Cross-shelf circulation and phytoplankton distribution at the summertime New England shelfbreak front

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We investigate aspects of the secondary (cross-shelf) circulation at the Middle Atlantic Bight shelfbreak front using high-resolution data collected on the New England Shelf in August 2002. The alongshore shelfbreak jet coincides with the front at the seaward edge of the cold pool (remnant winter shelf water) and there is a suggestion of a cross-stream convergence centered at the jet core. Despite indications of convergence we found no evidence of a surface subduction on the seaward side of the front. At depth 70 m near the shelfbreak there was a patch of chlorophyll, located within a local temperature-salinity maximum which, though significantly below the euphotic zone, appeared to be photo-acclimated and viable. The chlorophyll feature could be the result of a local subduction by a larger scale eddy circulation seaward of the front. Dye tracer experiments directly observed the convergence at the foot of the shelfbreak front and subsequent upwelling of bottom boundary layer water along the shoreward side of the shelfbreak front. But, we found no evidence that this upwelling influenced productivity at the front. Further, since there was no cross-shelf maximum in subsurface chlorophyll at the front, we conclude that this productivity is in general, sustained by a broadly distributed local vertical nutrient flux from an underlying nutrient reservoir. © 2009 Elsevier B.V. All rights reserved.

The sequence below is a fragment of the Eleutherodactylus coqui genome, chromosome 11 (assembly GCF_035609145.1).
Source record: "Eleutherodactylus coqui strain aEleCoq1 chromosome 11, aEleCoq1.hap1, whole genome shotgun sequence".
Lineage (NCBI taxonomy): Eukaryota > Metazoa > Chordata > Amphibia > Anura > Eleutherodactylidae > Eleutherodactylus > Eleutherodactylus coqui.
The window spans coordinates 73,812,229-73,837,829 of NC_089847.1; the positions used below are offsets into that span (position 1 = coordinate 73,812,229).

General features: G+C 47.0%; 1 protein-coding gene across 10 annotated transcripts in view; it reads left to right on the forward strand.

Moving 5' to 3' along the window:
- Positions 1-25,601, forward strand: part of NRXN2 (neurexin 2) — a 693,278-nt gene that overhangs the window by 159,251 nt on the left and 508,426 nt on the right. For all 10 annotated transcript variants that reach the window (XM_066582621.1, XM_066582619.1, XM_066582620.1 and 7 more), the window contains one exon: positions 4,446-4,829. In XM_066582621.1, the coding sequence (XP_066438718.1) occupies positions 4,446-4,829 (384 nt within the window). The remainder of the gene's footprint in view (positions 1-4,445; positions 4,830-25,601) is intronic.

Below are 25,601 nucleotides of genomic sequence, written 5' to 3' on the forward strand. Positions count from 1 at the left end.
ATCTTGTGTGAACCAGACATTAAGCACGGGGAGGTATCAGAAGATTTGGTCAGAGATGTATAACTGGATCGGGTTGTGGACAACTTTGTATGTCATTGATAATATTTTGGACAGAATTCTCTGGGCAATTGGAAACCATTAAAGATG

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Journal of Marine Systems